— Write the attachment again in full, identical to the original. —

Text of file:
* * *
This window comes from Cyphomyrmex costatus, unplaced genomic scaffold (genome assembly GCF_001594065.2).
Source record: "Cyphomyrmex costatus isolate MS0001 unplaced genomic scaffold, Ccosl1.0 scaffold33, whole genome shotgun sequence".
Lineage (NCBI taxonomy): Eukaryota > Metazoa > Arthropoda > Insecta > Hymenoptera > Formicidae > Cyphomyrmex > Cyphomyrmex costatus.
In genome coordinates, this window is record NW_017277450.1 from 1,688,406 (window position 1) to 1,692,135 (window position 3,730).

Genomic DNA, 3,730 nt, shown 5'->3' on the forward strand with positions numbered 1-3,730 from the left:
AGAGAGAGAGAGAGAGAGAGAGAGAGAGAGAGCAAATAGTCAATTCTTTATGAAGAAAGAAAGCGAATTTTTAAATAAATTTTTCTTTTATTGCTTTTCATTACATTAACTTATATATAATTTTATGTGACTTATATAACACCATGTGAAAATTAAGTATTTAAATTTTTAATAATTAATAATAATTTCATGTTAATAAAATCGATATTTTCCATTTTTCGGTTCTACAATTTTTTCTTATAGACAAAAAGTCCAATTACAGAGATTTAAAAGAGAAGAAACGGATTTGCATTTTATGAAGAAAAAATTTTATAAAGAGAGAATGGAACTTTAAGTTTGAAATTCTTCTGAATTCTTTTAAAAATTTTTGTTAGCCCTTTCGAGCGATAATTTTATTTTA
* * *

This window comes from Cyphomyrmex costatus, unplaced genomic scaffold (genome assembly GCF_001594065.2).
Source record: "Cyphomyrmex costatus isolate MS0001 unplaced genomic scaffold, Ccosl1.0 scaffold33, whole genome shotgun sequence".
Lineage (NCBI taxonomy): Eukaryota > Metazoa > Arthropoda > Insecta > Hymenoptera > Formicidae > Cyphomyrmex > Cyphomyrmex costatus.
In genome coordinates, this window is record NW_017277450.1 from 1,688,406 (window position 1) to 1,692,135 (window position 3,730).

Genomic DNA, 3,730 nt, shown 5'->3' on the forward strand with positions numbered 1-3,730 from the left:
AGAGAGAGAGAGAGAGAGAGAGAGAGAGAGAGCAAATAGTCAATTCTTTATGAAGAAAGAAAGCGAATTTTTAAATAAATTTTTCTTTTATTGCTTTTCATTACATTAACTTATATATAATTTTATGTGACTTATATAACACCATGTGAAAATTAAGTATTTAAATTTTTAATAATTAATAATAATTTCATGTTAATAAAATCGATATTTTCCATTTTTCGGTTCTACAATTTTTTCTTATAGACAAAAAGTCCAATTACAGAGATTTAAAAGAGAAGAAACGGATTTGCATTTTATGAAGAAAAAATTTTATAAAGAGAGAATGGAACTTTAAGTTTGAAATTCTTCTGAATTCTTTTAAAAATTTTTGTTAGCCCTTTCGAGCGATAATTTTATTTTA